Personally, to help me get through it, I simply targeted on getting to the next rest stop – Port Eynon then Oxwich and finally Pennard. It became a relentless slog at this stage. Friends, family and our mad sheepdog, Jax, joined us between Oxwich and Tor Bay which was a welcome distraction, although, I must admit that I really wasn’t in the mood to throw the ball for him. Unfortunately, when we arrived at Tor Bay and Three Cliffs we had to climb the dreaded sand dunes as the tide was now well in. Weirdly and thankfully, the climbs weren’t too bad, maybe because we were using a different muscle combin-ation, I don’t know, but it certainly wasn’t as bad as I’d feared.
Once we left Pennard, we knew we were pretty much home and dry. The bays came in quick succession; Pwll Du, looking gloriously Mediterranean with its azure blue sea, back-ed by its pebbled beach and vivid green vegetation – a very underrated bay – and finally the hot spots of Caswell and Langland, getting puzzled and disapprov-ing looks at our rather dishevelled appearance, from the great and the good who were sunning themselves on the terrace of Langland Brasserie. I felt like shouting in my defence, “BUT I’VE BEEN WALKING SINCE MIDNIGHT MUN, WHAT DO YOU EXPECT??!!”, but decided sensibly to save everyone the embarrassment. (To be honest, they were lucky they couldn’t smell me!).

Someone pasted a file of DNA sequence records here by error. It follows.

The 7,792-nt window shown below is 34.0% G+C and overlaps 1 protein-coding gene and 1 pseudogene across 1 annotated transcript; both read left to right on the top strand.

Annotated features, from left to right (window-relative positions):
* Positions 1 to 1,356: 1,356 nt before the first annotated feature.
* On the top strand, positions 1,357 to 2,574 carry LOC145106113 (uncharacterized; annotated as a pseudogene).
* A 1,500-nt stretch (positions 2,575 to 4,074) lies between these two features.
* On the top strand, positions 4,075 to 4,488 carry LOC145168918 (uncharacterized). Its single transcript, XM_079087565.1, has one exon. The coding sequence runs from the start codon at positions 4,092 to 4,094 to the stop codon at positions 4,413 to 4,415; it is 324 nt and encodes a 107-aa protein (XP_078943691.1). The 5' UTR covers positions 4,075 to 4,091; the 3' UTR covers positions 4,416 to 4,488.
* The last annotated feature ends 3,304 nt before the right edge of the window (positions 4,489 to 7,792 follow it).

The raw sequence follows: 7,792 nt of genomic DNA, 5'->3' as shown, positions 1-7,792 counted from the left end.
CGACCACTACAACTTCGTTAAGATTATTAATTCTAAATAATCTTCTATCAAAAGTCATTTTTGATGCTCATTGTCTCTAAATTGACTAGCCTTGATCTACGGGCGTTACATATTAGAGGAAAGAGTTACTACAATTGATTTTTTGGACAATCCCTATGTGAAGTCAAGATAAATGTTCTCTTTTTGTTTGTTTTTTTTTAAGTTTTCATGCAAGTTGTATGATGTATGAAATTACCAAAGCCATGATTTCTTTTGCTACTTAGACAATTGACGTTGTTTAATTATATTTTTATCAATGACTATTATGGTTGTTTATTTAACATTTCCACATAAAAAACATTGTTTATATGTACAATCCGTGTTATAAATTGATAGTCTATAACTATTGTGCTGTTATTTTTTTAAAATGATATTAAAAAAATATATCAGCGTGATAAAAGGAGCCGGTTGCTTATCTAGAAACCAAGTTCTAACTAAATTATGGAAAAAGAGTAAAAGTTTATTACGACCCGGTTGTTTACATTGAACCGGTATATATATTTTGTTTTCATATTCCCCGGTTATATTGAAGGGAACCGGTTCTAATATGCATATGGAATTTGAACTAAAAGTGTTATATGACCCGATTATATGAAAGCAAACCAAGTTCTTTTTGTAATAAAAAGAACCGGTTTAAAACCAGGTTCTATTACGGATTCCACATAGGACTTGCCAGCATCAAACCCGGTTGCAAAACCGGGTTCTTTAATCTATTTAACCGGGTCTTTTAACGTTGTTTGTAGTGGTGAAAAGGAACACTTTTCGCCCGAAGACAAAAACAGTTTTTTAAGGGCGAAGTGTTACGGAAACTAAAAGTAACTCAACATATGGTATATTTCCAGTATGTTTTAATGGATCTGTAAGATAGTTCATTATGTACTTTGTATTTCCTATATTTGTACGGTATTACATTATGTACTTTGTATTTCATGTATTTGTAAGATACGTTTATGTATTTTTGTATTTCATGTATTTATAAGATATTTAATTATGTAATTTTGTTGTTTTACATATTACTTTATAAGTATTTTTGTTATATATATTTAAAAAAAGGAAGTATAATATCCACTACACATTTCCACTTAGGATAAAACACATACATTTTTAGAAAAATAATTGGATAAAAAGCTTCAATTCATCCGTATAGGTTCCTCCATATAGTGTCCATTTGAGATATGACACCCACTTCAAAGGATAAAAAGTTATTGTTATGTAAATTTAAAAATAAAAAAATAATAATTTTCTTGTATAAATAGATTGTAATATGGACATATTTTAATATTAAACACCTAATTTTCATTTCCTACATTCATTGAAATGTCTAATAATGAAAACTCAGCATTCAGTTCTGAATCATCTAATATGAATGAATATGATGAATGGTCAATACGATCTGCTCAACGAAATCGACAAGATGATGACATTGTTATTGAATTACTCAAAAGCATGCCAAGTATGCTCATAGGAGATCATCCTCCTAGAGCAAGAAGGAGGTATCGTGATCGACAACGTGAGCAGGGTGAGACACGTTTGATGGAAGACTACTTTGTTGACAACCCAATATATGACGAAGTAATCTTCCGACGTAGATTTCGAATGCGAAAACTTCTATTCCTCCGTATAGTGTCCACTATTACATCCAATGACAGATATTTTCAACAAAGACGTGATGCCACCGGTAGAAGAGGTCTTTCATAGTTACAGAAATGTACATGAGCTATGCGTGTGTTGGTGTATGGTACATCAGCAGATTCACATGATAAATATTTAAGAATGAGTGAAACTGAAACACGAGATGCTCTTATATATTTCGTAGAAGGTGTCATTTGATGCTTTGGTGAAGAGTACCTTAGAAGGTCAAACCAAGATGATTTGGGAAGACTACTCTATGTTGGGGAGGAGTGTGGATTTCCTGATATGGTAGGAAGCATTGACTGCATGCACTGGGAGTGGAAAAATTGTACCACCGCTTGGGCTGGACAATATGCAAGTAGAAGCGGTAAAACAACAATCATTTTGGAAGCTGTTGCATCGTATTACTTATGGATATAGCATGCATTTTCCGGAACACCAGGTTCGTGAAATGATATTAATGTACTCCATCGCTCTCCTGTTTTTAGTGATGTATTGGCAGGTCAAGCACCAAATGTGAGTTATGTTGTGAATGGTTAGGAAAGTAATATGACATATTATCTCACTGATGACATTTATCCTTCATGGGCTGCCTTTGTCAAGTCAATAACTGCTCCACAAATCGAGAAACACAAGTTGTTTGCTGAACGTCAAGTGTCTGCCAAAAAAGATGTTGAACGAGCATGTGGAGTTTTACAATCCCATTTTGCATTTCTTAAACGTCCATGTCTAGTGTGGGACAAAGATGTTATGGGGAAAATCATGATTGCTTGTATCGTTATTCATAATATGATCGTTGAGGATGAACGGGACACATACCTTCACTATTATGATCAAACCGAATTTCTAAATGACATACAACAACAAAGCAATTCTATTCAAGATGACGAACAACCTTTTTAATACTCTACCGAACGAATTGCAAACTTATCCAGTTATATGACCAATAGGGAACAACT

Then finally, as you turn the last corner of the coast path, journey’s end mercifully comes into sight. At Castellamare, Alex, one of the owners and who was on the walk and his brother Christian had kindly put on a hearty feast of pasta (yeah, I know – but so very welcome) and a couple of well earned pints as a reward. So we’d done it, 16 hours or so after leaving Gowerton we’d reached our destination and the challenge was complete. We had an overwhelming sense of achievement. We’d set out at midnight the night before and here we were at 4pm the following day having walked the entire time. Tidy mun.